South Africa is due for some tough times as economic realities start to bite. Close to 30 years of inefficient management of the economy by the ANC has resulted in Finance Minister Enoch Godongwana’s recent warnings about the necessity for the government to tighten its fiscal belt and implement budget reductions due to lower-than-expected revenues have materialized in his austere mid-term budget address on Wednesday. To most sane commentators this looks like bolting the stable door after the horse has bolted, but hey this is South Africa.
The predictability of these measures did not diminish the clarity of his message: budget cuts are impending.
“In his budget speech, Godongwana emphasized that our public finances are considerably weaker,” he stated. He further disclosed that the primary budget deficit had swelled by R54.7 billion when compared to the 2023 main budget projections. National Treasury’s DG, Duncan Pieterse, confirmed that the mid-term budget shortfall amounts to R56.8 billion in contrast to the initial February budget.
Aside from the overall austerity tone, the most notable revelation in MTBPS 2023 and the budget speech was the prolongation of the Social Relief of Distress (SRD) grant for an additional year, which will entail an extra cost of R34 billion for the government.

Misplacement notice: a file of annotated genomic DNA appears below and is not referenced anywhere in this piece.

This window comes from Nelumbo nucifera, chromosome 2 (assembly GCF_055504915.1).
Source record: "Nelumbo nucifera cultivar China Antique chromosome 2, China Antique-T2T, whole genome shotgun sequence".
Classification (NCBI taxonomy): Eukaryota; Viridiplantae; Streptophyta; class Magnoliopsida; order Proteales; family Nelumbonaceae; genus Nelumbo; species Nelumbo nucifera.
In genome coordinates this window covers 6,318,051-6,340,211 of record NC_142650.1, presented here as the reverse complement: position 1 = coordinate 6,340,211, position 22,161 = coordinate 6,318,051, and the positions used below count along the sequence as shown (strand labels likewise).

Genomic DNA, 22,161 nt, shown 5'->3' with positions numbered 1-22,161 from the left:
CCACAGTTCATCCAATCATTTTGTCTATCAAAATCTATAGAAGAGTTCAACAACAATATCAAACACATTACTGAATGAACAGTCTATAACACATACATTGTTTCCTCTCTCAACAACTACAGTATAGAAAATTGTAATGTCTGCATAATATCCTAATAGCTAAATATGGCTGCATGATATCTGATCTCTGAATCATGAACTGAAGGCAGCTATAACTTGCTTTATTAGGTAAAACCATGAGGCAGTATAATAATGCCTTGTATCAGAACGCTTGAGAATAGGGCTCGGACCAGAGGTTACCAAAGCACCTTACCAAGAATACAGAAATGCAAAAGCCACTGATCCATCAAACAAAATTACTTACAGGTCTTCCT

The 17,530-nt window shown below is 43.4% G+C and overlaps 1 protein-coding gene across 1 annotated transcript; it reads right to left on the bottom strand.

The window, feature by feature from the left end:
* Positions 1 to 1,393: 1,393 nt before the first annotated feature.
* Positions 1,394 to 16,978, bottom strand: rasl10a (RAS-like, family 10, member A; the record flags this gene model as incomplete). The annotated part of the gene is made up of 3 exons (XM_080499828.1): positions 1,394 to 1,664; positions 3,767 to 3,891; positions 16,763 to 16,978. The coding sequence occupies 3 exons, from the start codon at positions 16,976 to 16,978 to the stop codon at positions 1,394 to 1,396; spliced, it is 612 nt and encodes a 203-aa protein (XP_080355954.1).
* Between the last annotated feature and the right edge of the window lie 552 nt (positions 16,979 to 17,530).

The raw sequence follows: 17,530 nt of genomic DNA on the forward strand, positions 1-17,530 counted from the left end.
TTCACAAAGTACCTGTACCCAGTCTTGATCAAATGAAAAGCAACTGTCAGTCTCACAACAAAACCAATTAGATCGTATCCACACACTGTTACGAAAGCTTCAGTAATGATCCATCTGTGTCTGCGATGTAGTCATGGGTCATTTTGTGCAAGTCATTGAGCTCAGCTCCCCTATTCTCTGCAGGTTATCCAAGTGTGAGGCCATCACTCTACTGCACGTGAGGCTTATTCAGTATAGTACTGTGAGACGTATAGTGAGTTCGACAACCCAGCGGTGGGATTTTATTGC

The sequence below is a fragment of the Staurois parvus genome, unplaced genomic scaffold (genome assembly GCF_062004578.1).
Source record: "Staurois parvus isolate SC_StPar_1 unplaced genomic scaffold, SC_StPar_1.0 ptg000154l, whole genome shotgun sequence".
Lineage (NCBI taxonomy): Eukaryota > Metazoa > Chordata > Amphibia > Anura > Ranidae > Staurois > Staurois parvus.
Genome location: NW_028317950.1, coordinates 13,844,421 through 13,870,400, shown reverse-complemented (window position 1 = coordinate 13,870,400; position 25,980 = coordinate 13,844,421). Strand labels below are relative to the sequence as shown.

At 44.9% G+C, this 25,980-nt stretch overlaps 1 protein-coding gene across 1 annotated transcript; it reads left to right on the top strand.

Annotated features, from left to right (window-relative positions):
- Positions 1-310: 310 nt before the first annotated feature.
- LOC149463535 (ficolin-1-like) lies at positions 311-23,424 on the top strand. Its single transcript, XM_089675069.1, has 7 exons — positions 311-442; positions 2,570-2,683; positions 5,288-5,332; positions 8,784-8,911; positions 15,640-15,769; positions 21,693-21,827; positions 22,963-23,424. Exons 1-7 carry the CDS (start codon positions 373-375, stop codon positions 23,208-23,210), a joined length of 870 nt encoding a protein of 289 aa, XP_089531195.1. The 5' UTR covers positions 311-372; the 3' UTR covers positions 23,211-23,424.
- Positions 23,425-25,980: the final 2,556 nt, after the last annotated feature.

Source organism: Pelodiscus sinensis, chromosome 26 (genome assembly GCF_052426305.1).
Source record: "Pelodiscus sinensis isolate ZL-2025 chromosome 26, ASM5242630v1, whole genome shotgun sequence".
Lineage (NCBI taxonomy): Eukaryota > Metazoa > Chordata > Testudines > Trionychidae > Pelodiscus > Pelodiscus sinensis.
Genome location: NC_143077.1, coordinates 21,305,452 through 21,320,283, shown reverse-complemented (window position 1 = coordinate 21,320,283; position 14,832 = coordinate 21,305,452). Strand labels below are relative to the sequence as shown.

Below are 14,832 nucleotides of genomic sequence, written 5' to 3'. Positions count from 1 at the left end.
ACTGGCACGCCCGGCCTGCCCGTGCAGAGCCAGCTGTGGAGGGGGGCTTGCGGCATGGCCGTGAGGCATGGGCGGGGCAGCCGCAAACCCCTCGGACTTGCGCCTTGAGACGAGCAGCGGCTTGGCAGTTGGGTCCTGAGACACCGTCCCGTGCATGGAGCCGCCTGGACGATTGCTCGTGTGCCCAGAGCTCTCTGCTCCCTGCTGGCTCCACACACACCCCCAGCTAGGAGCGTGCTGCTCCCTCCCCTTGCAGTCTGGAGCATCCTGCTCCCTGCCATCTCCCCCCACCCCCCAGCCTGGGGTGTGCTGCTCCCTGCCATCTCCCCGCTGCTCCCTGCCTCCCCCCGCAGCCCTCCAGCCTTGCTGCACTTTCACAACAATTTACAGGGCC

Additional salient points from the budget speech include:
- South Africa’s main budget deficit prognosis for 2023 has deteriorated, now standing at 4.9% of GDP compared to the 4% estimation made in the February budget.
- Over the medium term, South Africa will need to secure an average annual borrowing of R553 billion.
- The gross debt is slated to surge from R4.8 trillion in the current fiscal year to R6 trillion in 2025/26.
- Debt-servicing costs, as a fraction of revenue, will rise from 20.7% in 2023/24 to 22.1% in 2026/27.
- There have been spending revisions, with a decrease of R21 billion for the ongoing fiscal year and proposed reductions of R64 billion in 2024/25 and R69 billion in 2025/26.
- There were no announced bailouts for entities like Transnet or other state-owned enterprises (SOEs) such as Eskom, Denel, or SAA.
- An additional R24 billion has been allocated for the 2023/2024 public sector wage increase, which is notably lower than the R37 billion figure cited by Godongwana in May. This increase will be focused on essential departments like education, health, and policing/defense, with other departments expected to absorb the additional costs, as per National Treasury’s guidance.
- There is a commitment to fast-tracking ‘growth-enhancing’ reforms previously announced by President Cyril Ramaphosa, although the specifics of a new financing mechanism for large infrastructure projects have yet to be revealed.
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